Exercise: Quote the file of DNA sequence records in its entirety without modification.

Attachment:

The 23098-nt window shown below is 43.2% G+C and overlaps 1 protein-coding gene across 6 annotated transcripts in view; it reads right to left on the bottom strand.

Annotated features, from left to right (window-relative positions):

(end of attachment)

The 23098-nt window shown below is 43.2% G+C and overlaps 1 protein-coding gene across 6 annotated transcripts in view; it reads right to left on the bottom strand.

Annotated features, from left to right (window-relative positions):